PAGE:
Shoddy tradesmen and faulty goods have a massive knock-on effect on the lives of consumers who should be better protected, Citizens Advice has said.
Millions of people were left having to deal with the fall-out from consumer problems, ranging from broken broadband to shoddy home renovations.
Some 17% of those asked had to take time off work, and a quarter spent more than a month sorting out their problem.
The charity says consumers should be able to settle disputes out of court.
It said Alternative Dispute Resolution schemes – which usually involve an independent mediator but are voluntary – should be enforced by law across all markets.
A Citizens Advice survey of 5,000 people found the most common consumer problems (22%) were with mobile and broadband services, which cost an average of £80 to solve.
Earlier this year Citizens Advice called on the government to appoint a telecoms consumer advocate to help promote the case of fed-up customers.
Knock-on effects encountered by consumers following shoddy work or faulty products included additional debt, a damaged credit rating, and making calls or writing emails to sort out the problem during working hours.
The charity said it had seen 500,000 cases of consumer problems in the past year.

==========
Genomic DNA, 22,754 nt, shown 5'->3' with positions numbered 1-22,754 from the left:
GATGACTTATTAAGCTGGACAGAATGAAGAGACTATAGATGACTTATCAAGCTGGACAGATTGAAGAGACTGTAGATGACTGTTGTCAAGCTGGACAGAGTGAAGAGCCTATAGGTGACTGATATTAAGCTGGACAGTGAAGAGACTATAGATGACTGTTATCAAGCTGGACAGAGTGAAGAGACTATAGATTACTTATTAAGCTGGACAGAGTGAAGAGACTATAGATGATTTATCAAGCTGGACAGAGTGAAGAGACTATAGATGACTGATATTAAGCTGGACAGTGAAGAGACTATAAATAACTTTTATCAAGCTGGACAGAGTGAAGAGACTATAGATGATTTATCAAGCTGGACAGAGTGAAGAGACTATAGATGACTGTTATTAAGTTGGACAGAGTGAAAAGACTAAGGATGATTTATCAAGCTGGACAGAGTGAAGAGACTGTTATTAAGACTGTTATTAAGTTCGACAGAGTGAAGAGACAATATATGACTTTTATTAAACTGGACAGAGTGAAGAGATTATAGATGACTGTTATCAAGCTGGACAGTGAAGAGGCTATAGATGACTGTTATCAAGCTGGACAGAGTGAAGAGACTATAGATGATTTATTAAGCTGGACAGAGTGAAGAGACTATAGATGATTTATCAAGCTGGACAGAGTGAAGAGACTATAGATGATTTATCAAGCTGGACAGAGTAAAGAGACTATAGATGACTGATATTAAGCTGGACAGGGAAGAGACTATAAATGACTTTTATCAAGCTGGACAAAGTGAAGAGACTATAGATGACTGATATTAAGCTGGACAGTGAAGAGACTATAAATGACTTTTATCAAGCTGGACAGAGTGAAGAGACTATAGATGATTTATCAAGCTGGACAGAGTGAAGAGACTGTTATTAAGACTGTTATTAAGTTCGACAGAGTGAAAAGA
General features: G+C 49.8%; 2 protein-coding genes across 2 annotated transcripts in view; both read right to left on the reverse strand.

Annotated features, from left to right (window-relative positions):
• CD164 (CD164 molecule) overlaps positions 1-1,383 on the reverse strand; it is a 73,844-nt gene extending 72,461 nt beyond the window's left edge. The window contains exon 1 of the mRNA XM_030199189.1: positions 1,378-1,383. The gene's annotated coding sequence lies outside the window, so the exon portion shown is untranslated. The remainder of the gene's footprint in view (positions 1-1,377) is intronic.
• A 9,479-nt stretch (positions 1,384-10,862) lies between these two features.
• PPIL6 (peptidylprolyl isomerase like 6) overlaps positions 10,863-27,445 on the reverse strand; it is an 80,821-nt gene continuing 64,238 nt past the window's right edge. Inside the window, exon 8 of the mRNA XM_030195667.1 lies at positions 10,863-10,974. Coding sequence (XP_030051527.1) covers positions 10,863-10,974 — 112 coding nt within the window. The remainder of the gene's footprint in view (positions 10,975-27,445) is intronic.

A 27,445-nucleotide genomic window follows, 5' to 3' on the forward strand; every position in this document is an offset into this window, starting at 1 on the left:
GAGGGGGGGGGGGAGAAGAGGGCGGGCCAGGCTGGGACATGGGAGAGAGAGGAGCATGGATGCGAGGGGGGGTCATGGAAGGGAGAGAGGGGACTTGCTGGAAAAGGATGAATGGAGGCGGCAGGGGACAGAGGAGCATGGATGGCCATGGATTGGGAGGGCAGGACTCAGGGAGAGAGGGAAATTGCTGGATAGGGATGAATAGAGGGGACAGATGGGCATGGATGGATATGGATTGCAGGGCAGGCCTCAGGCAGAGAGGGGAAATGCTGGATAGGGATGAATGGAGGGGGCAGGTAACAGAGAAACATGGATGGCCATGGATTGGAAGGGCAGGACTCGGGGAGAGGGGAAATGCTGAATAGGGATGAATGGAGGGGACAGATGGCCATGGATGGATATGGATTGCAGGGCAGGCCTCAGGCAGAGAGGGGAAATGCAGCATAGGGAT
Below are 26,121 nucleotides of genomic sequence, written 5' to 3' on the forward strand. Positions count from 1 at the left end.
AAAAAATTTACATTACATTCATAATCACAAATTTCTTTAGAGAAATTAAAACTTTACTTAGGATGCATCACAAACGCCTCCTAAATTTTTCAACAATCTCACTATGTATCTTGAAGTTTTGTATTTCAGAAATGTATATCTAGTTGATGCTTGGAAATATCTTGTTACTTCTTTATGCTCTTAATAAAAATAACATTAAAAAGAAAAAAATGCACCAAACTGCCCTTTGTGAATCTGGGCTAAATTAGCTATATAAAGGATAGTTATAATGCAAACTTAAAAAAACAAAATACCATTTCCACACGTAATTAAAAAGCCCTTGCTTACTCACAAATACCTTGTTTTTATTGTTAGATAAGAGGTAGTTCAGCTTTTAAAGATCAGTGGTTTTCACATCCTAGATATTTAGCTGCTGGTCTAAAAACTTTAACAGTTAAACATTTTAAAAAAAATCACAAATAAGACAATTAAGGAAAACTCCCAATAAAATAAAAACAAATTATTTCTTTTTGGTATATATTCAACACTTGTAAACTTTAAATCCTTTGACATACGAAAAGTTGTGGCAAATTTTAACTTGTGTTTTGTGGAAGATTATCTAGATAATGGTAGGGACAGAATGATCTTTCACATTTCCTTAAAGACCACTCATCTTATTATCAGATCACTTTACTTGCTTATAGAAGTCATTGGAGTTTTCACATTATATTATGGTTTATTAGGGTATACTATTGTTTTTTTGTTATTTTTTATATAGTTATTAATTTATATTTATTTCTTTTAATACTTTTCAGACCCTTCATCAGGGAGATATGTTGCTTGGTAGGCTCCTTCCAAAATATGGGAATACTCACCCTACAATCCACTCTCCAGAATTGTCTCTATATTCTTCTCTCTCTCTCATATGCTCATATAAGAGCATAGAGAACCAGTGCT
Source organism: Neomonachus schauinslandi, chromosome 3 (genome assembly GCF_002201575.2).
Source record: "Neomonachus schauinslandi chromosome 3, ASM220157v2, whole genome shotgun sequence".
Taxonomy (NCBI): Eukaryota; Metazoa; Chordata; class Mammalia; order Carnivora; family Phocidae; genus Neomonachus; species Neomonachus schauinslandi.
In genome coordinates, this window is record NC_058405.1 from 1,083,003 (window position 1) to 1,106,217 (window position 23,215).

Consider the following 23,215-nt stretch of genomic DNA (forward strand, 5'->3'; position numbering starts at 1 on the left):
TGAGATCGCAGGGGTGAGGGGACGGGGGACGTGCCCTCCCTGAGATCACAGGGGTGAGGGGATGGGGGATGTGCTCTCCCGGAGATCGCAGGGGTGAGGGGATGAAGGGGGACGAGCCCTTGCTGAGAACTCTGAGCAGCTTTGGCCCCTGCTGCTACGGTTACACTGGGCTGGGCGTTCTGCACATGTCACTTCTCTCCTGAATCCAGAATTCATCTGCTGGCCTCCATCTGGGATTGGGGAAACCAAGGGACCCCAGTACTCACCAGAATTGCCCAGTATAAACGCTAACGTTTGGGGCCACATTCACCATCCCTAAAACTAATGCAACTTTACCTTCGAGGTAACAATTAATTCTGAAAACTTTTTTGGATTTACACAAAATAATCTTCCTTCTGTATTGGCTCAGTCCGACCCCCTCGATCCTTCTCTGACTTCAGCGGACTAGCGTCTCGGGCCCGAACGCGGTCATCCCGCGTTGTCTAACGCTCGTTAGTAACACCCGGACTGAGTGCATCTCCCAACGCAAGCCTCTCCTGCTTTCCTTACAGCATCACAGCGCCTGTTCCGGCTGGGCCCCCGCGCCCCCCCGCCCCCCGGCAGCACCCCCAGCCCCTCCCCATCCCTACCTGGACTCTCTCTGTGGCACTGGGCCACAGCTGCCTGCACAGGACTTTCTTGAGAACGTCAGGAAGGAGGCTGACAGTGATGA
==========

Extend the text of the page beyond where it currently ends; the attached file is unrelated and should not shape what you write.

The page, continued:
“This is another example of how the odds are stacked against consumers in favour of big business,” said Gillian Guy, chief executive of Citizens Advice.
“The government should use its upcoming Consumer Green Paper to strengthen the voice of consumers and make it easier for them to seek compensation without having to go to court.”
A spokesman for the government said: “The UK has a strong consumer protection regime and we want to ensure people have access to information and compensation when things go wrong. Our Consumer Green Paper will look at ways to make it easier for people to engage with markets to find the best deals.”
A separate report suggests that women are less likely than men to make a complaint about faulty goods or poor service.
The UK European Consumer Centre, which assists with cross-border consumer problems, said only 28% of complainants it assisted were women.
“It is generally understood that women don’t use legal advice services the same as men do – certainly our figures bear that out. Maybe men aren’t so good at resolving their problems without advice, ” said Andy Allen, the organisation’s service director.